Tasting Notes: Longrow Rundlets and Kilderkins

One of our favourite bottlings last year was the now sold out Springbank Rundlets & Kilderkins. It reignited my love of Springbank’s whiskies, after a while of trying to remember what it was I used to like about them, and I snapped up a bottle as soon as it hit our website. However, even back then there were rumours that this wouldn’t be the last we’d see of ‘R&K’.

Springbank - a distillery in the heart of bustling Campbeltown...

Springbank – a distillery in the heart of the bustling town of Campbeltown…

The Rundlets & Kilderkins in question are barrel sizes, 15 and 18 gallons (Imperial) respectively. I know of the latter, affectionately known as Kils, from my days as a student union barman, as I used to roll around 18s of Carlsberg and Löwenbräu in our cellar to fill the waiting bellies of my compatriots, but they don’t get much of a look-in in the world of whisky. As they’re quite a bit smaller than a regular hogshead (2/7ths and 1/3rd the size respectively) or a bourbon barrel (3/5ths and 2/3rds the size) the maturing spirit gets more wood contact, allowing it to get more influence from the wood and thus ‘mature’ faster. The quotes around the mature are there for good reason – maturation isn’t just about wood contact, with time playing a critical factor, but a lot of the characteristics of maturation come to the fore faster with a smaller cask. As a demonstration, we tried the Springbank Rundlets & Kilderkins at a blind tasting I attended recently and the average guessed age for the whisky was in the late teens – it was actually 10 years old.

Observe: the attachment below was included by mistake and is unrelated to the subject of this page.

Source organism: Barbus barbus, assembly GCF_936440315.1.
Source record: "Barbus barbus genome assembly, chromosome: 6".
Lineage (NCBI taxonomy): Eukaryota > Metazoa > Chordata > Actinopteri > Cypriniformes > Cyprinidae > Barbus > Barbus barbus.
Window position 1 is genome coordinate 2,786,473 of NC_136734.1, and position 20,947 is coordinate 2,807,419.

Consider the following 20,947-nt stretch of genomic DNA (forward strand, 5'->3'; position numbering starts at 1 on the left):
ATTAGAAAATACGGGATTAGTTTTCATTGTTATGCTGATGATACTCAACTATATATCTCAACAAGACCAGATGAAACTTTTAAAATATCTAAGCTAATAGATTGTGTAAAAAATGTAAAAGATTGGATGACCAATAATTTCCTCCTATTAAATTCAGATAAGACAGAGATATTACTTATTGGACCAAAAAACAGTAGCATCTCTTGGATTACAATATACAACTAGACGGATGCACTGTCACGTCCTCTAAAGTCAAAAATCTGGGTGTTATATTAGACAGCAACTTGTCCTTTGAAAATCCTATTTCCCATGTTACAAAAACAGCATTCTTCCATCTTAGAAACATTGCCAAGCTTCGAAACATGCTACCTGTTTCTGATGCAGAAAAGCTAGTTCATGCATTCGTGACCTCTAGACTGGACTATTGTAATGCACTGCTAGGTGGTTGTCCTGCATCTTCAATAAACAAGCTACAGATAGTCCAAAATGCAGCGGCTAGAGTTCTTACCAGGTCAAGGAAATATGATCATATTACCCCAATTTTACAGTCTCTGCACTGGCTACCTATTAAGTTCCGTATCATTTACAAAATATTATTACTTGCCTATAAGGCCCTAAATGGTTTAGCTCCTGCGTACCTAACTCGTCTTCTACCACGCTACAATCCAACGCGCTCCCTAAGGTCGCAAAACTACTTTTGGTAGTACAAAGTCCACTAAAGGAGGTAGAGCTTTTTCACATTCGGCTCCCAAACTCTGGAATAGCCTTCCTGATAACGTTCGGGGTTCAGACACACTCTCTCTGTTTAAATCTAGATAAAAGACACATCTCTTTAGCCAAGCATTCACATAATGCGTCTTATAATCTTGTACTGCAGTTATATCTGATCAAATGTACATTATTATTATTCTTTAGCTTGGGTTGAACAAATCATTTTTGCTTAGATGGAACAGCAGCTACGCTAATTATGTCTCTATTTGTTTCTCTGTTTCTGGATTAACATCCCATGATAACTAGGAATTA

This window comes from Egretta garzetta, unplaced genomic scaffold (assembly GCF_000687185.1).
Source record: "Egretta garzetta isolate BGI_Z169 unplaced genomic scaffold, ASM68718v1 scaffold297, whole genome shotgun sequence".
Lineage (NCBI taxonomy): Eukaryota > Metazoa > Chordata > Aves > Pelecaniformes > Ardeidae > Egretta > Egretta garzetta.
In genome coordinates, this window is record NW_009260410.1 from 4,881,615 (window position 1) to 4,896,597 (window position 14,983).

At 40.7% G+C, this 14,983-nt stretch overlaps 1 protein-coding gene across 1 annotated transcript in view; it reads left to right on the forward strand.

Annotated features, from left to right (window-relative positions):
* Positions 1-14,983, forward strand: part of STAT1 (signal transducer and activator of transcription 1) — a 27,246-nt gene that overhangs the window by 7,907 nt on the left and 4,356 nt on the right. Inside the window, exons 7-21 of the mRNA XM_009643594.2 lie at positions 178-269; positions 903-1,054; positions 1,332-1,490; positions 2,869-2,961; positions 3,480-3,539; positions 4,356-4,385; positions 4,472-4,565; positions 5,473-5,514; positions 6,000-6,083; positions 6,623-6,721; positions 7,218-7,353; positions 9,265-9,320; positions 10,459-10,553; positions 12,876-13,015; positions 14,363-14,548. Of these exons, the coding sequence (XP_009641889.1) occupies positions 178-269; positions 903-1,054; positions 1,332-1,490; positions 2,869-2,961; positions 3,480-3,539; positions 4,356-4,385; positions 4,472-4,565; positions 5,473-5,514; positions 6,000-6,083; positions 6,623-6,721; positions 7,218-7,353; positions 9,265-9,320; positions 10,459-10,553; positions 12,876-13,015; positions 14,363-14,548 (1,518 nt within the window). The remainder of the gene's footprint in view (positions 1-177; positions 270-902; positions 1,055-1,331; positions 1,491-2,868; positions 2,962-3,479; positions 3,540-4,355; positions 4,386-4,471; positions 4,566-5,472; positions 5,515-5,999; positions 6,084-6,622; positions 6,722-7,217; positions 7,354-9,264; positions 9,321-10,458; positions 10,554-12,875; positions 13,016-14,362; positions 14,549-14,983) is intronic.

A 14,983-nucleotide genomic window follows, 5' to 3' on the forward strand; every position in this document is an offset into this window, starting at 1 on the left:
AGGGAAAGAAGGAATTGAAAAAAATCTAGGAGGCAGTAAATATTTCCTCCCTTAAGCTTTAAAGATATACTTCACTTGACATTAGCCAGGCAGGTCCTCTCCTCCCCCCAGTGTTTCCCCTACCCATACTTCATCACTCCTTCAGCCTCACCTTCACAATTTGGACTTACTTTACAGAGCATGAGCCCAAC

Now, Springbank, to the annoyance of the SWA, don’t just make Springbank whisky at their distillery, also producing two other variants – the triple distilled Hazelburn and the peaty Longrow. If they could produce a Springbank R&K, what’s to stop them making a Longrow or Hazelburn edition? The answer – nothing, with the Longrow Rundlets and Kilderkins appearing in January 2013 and the Hazelburn predicted in early 2014.

It was distilled in 2001, the same year as the Springbank edition, and bottled in January this year at 11 years old. We were rather excited by the prospect of a smokier Longrow version of the R&K and I got to try some at a Springbank/Longrow masterclass earlier this year.

Longrow Rundlets and Kilderkins

Longrow Rundlets and Kilderkins, 2001 vintage, 11 years old, 51.7%

Nose: Smoked pine needles, dry red wine sourness, dry hemp rope and a touch of tar. Water brought out more sweet fruit and softened the wine notes.

Palate: Initially lots of sweetness, with fruit (tropical and orchard – the sort of thing that appears in a peaty whisky as the peat fades), smoky peat, rich earth (what I assume Loam to be like), wood smoke and sugar syrup. Water opened things up a bit, knocking back some of the syrupy sweetness and adding in some rich vanilla.

Finish: Light lingering smoke and tar, black treacle and peppery spice.

Comment: This is great stuff, sweet, smoky and fruity in just the right kind of balance. If I was to mark it down it would be simply due to it not being quite as good as the Sprinbank from last year – it’s not quite as complex or interesting. So it’s just a very good whisky rather than one of my favourites of the year, which is far from a bad thing.

The Longrow Rundlets & Kilderkins is available to purchase on The Whisky Exchange website for £58.49.

Posted in Scotch Whisky, Whisky Tasting Notes
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